Treading Carefully With Small-Cap ETFs

Regarding the Russell 2000, “One reason for the index’s weakness is the financials, which have lagged recently, and comprise about a quarter of the Russell, as compared to about 15 percent of the S&P,” reports CNBC.

Small-caps, though, can still navigate through a slowly rising rate environment. Smaller companies, which focus on U.S. markets, are less exposed to a stronger U.S. dollar as rates rise, which would more negatively affect larger corporations with a global footprint. Additionally, periods of rising rates also coincide with expanding economies, which often benefit smaller companies.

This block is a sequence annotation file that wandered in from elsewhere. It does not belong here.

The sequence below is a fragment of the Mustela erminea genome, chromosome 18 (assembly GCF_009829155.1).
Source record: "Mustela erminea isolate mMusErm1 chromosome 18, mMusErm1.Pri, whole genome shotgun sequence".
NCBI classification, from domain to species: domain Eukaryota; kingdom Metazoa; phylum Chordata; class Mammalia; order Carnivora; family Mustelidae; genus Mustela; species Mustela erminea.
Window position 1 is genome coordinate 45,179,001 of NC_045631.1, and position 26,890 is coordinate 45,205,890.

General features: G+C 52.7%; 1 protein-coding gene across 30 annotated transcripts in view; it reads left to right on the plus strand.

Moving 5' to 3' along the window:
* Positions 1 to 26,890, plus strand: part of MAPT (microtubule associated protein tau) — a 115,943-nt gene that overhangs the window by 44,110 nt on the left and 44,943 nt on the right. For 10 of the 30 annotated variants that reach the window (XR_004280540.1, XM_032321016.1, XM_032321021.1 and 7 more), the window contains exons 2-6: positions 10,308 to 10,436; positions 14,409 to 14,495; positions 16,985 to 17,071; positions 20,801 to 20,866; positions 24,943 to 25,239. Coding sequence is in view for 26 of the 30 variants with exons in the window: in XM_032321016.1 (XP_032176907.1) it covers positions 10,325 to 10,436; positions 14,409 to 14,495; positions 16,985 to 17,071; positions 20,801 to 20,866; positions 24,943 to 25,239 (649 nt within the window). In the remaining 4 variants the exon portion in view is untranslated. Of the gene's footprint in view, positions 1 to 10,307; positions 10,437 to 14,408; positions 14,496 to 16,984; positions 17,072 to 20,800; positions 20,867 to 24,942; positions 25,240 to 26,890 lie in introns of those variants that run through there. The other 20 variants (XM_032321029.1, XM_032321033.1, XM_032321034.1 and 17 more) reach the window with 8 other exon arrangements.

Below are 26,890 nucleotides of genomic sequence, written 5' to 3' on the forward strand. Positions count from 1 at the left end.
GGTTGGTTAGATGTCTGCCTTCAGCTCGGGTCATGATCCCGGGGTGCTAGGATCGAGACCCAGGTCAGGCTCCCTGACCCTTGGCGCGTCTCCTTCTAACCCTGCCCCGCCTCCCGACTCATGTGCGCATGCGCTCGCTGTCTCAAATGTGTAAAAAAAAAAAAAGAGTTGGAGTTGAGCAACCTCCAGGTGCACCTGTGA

SEE MORE: ETFs In 2016: Large Cap vs. Small Cap

Additionally, merger and acquisition activity can continue to pick up ahead, with larger companies seeking to expand by purchasing smaller businesses to complement or expand their markets. Larger firms may be more apt to engage in M&A activity now, especially with interest rates and financing costs near historical lows.

“The divergence, or the momentum, has been lost,” Todd Gordon, founder of, said Tuesday on “Trading Nation,” pointing to a chart of the relative strength indicator, which is making “lower highs” relative to the Russell 2000,” reports CNBC.

For more information on the small-cap segment, visit our small-cap category.

iShares Russell 2000 ETF

Tom Lydon’s clients own shares of IWM.